Capital market plan Our capital market plan over the next 12 to 18 months includes maintaining our total debt to total capitalization targets between 50% and 60%, the renewal of our $1 billion Credit Facility, the renewal of the letter of credit agreements which provide credit support for our variable-rate gas facility revenue bonds and refinancing of $300 million in 7.125% senior notes set to mature in January 2011.
We cannot predict whether renewing our Credit Facility or refinancing the senior notes would result in favorable terms or interest rates. Additionally, due to the significant changes in the credit markets, we expect that the costs of a renewed credit facility would increase and the duration to be less than the 5-year term under our existing Credit Facility. We have not yet determined whether we will seek to increase or decrease the size of the Credit Facility from its current $1 billion level.
Changes in commodity prices subject a significant portion of our operations to earnings variability. Our nonutility businesses principally use physical and financial arrangements to reduce the risks associated with both weather-related seasonal fluctuations in market conditions and changing commodity prices. These economic hedges may not qualify, or are not designated for, hedge accounting treatment. As a result, our reported earnings for the wholesale services and retail energy operations segments reflect changes in the fair values of certain derivatives. These valuesmay change significantly fromperiod to period and are reflected as gains or losses within our operating revenues or our OCI for those derivative instruments that qualify and are designated as accounting hedges. The net losses on weather hedges during 2009 at retail energy operations weremore than offset by corresponding increases in operatingmargin due to colder weather the hedges were designed to protect against.
Elizabethtown Gas utilizes certain financial derivatives in accordance with a directive from the New Jersey BPU to create a hedging program to hedge the impact of market fluctuations in natural gas prices. These derivative products are accounted for at fair value each reporting period. In accordance with regulatory requirements, realized gains and losses related to these financial derivatives are reflected in deferred natural gas costs and ultimately included in billings to customers. Unrealized gains and losses are reflected as a regulatory asset or liability, as appropriate, in our consolidated statements of financial position.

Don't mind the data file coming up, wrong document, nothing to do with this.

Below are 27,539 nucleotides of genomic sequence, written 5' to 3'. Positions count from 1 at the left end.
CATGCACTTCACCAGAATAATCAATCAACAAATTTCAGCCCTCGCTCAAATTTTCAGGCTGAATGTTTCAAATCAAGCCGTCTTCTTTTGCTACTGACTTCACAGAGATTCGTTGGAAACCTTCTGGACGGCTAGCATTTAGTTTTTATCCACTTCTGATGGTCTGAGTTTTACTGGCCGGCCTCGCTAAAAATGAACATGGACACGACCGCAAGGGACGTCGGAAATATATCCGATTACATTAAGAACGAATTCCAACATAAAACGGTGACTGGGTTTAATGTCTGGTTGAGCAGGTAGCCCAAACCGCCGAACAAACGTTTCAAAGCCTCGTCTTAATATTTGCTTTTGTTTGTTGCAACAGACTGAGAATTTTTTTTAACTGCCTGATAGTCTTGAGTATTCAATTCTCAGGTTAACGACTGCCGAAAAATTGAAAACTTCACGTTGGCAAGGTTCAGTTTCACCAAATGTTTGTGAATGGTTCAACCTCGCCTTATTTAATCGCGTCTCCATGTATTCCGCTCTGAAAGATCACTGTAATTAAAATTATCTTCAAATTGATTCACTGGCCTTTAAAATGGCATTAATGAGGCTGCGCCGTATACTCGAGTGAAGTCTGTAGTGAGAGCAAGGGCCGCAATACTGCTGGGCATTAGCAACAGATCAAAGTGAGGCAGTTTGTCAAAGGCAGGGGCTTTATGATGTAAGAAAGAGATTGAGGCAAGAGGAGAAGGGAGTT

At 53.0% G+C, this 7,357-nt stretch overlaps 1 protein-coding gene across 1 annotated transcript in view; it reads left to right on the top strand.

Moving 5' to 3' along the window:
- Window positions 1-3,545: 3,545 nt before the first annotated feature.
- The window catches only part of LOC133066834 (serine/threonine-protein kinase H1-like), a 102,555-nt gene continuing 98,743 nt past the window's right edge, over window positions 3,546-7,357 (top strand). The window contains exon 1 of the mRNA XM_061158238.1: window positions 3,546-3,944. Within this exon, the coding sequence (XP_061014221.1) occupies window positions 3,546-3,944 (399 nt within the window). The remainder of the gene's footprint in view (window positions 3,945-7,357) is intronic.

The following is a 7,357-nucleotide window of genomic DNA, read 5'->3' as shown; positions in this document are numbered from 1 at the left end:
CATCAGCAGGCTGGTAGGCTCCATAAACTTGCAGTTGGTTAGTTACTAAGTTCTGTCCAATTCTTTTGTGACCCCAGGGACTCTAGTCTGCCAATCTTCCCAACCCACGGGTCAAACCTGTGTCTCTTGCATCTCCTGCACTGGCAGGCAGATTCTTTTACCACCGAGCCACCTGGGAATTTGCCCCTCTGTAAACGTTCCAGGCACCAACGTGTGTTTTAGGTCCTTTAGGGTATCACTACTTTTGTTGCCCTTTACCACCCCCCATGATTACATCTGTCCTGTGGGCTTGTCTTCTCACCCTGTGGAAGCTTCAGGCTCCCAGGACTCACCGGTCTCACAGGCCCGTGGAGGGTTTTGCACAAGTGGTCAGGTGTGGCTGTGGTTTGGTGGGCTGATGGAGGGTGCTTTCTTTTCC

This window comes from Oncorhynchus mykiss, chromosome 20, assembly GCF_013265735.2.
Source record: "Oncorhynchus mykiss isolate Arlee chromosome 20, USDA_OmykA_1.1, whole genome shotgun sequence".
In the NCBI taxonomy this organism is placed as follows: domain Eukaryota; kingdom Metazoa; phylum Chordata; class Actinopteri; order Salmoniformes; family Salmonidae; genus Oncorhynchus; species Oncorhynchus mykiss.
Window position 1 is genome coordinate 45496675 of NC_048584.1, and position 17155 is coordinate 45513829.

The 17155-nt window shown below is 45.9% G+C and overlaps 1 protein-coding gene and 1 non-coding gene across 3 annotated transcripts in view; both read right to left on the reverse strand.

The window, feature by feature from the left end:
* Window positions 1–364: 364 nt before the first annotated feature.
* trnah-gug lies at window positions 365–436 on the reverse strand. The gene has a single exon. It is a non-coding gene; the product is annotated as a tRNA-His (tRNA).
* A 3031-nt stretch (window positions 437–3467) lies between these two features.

The operating revenues and EBIT of our distribution operations, retail energy operations and wholesale services segments are seasonal. During the heating season, natural gas usage and operating revenues are generally higher because more customers are connected to our distribution systems and natural gas usage is higher in periods of colder weather than in periods of warmer weather. Occasionally in the summer, Sequent’s operating revenues are impacted due to peak usage by power generators in response to summer energy demands. Seasonality also affects the comparison of certain statements of financial position items such as receivables, unbilled revenue, inventories and short-term debt across quarters. However, these items are comparable when reviewing our annual results.
Approximately 70%of these segments’ operating revenues and 79%of these segments’ EBIT for the year ended December 31, 2009 were generated during the first and fourth quarters of 2009, and are reflected in our consolidated statements of income for the quarters ended March 31, 2009 and December 31, 2009. Our base operating expenses, excluding cost of gas, interest expense and certain incentive compensation costs, are incurred relatively equally over any given year. Thus, our operating results can vary significantly from quarter to quarter as a result of seasonality.